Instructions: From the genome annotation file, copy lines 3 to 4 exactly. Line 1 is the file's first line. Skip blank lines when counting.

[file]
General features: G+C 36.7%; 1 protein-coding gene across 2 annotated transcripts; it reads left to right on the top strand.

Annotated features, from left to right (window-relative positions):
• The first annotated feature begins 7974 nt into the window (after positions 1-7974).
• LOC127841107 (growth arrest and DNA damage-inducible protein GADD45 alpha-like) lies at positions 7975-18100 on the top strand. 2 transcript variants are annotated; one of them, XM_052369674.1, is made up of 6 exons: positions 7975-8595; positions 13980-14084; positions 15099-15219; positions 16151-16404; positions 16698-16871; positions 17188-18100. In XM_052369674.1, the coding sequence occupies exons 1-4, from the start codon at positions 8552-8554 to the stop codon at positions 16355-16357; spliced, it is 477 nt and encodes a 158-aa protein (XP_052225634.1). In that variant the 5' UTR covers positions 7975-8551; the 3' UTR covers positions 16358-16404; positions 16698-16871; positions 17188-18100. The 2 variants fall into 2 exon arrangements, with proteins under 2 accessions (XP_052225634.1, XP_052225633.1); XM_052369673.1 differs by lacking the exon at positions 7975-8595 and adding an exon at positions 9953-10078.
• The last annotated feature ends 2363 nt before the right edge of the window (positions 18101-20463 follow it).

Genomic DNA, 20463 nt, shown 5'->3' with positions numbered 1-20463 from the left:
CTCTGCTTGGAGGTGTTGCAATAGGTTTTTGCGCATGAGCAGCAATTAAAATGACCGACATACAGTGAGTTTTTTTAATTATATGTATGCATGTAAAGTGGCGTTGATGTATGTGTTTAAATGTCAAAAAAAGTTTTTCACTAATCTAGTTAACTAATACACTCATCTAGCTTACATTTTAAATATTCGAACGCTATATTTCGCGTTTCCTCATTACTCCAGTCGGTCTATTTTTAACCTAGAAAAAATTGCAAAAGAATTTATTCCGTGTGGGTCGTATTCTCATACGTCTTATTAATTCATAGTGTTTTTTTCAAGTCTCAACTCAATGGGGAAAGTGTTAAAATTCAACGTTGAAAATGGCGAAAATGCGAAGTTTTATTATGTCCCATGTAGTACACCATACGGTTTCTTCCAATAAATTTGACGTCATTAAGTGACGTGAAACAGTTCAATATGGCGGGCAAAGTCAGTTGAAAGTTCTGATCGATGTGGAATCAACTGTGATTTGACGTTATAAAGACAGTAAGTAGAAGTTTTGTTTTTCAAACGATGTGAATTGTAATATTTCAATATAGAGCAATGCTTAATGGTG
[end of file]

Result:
• The first annotated feature begins 7974 nt into the window (after positions 1-7974).
• LOC127841107 (growth arrest and DNA damage-inducible protein GADD45 alpha-like) lies at positions 7975-18100 on the top strand. 2 transcript variants are annotated; one of them, XM_052369674.1, is made up of 6 exons: positions 7975-8595; positions 13980-14084; positions 15099-15219; positions 16151-16404; positions 16698-16871; positions 17188-18100. In XM_052369674.1, the coding sequence occupies exons 1-4, from the start codon at positions 8552-8554 to the stop codon at positions 16355-16357; spliced, it is 477 nt and encodes a 158-aa protein (XP_052225634.1). In that variant the 5' UTR covers positions 7975-8551; the 3' UTR covers positions 16358-16404; positions 16698-16871; positions 17188-18100. The 2 variants fall into 2 exon arrangements, with proteins under 2 accessions (XP_052225634.1, XP_052225633.1); XM_052369673.1 differs by lacking the exon at positions 7975-8595 and adding an exon at positions 9953-10078.